Hybrid Network Infrastructure in Microsoft Azure (Part 8)

If you would like to read the other parts in this article series please go to:


In part 1 of this series, I began the discussion about hybrid network infrastructure with some thoughts regarding what hybrid clouds are about, and then talked about some of the networking functionality that you get when you adopt Azure Infrastructure Services. There was also an introduction to the Datacenter Extension Reference Architecture Diagram that Tom put together with Jim Dial and several other people at Microsoft. In part 2, Tom joined in as co-author and we went over site to site VPNs and point to site VPNs. In part 3 we took a look at the Azure dedicated WAN link service, which goes by the name of ExpressRoute, and also discussed the Azure Virtual Gateway, which is located on the edge of your Azure Virtual Network and enables you to connect your on-premises network to an Azure Virtual Network.

Then in part 4, we spent the bulk of our time discussing what Azure Virtual Networks are and how they compare to the virtual networks we use in traditional on-premises Hyper-V installations. Part 5 went into a little more detail on Azure Virtual Networks and some special considerations you need to take into account. In Part 6, we discussed Azure Virtual Networks and external load balancers. We will now continue working our way through our list of network capabilities that are available in Azure at the time this article was written (always keeping in mind that Azure is constantly changing and growing and adding new functionalities):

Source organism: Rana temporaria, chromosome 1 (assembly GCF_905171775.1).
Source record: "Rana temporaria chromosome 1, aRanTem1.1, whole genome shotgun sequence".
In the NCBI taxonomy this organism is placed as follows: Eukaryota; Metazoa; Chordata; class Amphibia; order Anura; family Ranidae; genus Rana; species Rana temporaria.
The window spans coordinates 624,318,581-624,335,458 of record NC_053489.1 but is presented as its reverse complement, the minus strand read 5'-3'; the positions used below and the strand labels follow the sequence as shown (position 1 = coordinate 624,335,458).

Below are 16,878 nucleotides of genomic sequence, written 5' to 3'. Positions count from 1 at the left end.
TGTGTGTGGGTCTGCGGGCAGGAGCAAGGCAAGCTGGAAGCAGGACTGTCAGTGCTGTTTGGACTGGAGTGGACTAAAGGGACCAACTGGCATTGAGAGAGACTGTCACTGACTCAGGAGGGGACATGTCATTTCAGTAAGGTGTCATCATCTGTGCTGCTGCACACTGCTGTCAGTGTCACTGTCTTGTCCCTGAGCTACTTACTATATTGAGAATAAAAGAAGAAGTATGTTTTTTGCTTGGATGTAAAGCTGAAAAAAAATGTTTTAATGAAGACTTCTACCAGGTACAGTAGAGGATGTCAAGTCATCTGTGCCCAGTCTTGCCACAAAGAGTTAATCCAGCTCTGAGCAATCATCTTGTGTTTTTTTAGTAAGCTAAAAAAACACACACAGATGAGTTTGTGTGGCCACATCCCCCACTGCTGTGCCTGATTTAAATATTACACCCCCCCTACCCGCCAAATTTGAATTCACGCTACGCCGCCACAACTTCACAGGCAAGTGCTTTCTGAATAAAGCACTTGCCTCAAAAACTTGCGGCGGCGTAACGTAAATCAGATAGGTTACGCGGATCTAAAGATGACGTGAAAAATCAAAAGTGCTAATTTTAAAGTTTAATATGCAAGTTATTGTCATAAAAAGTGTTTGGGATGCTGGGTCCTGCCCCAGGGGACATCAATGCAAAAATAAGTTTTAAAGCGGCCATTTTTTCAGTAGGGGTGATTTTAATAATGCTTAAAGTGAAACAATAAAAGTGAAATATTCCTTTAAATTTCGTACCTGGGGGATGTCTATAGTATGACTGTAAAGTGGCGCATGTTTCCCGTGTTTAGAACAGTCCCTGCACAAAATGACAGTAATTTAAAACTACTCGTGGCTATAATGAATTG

Site to site VPNs

√ Point to Site VPNs

√ Dedicated WAN links

√ Virtual network gateways

√ Azure Virtual Networks

Inter-virtual Network connectivity

External load balancers

> Internal load balancers

> Network Security Groups

  • Virtual machine ACLs
  • Third party proxy firewalls
  • Dual-homed
  • Dedicated public IP addresses
  • Static IP addresses on virtual machines
  • Public addresses on virtual machines
  • DNS

In Part 7, we began our discussion on the subject of internal load balancing and on how to use PowerShell to configure ILB for virtual machines that are contained within an Azure Virtual Network.

Using the Cloud Service Configuration File to configure ILB for Cloud Services

If the virtual machines are within Cloud Services, then you’ll need to configure a .cscfg file. This is a Cloud Service Configuration File that is created in Visual Studio or it can be created manually with command line tools. Azure uses these files to manage your cloud services. This file contains the number of role instances to deploy for each role in the service, the values of configuration settings and the thumbprints for certificates that are associated with each of the roles, as well as configuration information for the network when the service is part of a virtual network.

There are a couple of very important caveats for you to keep in mind about this:

  • You have to set the ILB configuration in the .cscfg file when you create the first deployment of the Cloud Service.
  • You must already have a virtual network created for the Cloud Service before you set the ILB configuration in the .cscfg file.

Before you can edit it, you will need to download the cloud service configuration file with the current configuration for the cloud service. To do that, you need to go to the Configure page for the cloud service and click Download, then Save or Save As.

The steps for setting the configuration in the .cscfg file are as follows: